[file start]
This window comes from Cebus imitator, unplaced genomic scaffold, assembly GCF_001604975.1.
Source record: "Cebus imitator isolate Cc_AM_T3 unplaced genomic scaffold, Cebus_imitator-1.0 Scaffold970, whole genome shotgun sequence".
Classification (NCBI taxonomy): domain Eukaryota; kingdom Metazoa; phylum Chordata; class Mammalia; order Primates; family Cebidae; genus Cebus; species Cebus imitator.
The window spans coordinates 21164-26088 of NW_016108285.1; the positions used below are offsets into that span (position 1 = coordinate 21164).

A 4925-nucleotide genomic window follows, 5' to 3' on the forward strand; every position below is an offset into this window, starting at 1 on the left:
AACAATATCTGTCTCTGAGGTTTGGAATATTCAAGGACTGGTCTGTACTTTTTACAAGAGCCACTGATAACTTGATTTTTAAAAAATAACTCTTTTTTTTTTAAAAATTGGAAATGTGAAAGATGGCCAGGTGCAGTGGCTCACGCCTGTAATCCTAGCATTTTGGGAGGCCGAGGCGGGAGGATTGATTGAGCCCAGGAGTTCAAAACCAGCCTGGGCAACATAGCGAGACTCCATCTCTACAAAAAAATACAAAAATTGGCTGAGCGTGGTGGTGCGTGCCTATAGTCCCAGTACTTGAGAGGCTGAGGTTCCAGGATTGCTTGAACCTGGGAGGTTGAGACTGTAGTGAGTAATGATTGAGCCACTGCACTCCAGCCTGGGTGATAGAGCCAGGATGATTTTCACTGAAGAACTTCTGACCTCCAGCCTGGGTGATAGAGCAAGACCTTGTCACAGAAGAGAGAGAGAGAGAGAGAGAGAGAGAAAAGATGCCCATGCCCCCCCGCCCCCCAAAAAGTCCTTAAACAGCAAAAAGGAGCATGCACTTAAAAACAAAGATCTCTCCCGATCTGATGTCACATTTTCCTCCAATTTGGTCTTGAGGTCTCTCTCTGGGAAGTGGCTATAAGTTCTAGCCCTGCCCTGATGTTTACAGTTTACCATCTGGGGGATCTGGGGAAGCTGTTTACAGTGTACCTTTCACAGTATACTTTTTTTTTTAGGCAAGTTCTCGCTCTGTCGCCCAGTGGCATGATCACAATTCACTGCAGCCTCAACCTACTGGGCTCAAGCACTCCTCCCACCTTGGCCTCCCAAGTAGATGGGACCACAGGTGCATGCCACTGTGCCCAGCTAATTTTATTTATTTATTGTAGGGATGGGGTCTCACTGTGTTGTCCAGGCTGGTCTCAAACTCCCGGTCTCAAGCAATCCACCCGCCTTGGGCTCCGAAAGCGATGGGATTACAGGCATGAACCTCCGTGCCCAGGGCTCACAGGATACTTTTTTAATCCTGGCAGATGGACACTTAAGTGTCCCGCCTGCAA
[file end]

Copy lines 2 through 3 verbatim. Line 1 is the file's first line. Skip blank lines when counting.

Source record: "Cebus imitator isolate Cc_AM_T3 unplaced genomic scaffold, Cebus_imitator-1.0 Scaffold970, whole genome shotgun sequence".
Classification (NCBI taxonomy): domain Eukaryota; kingdom Metazoa; phylum Chordata; class Mammalia; order Primates; family Cebidae; genus Cebus; species Cebus imitator.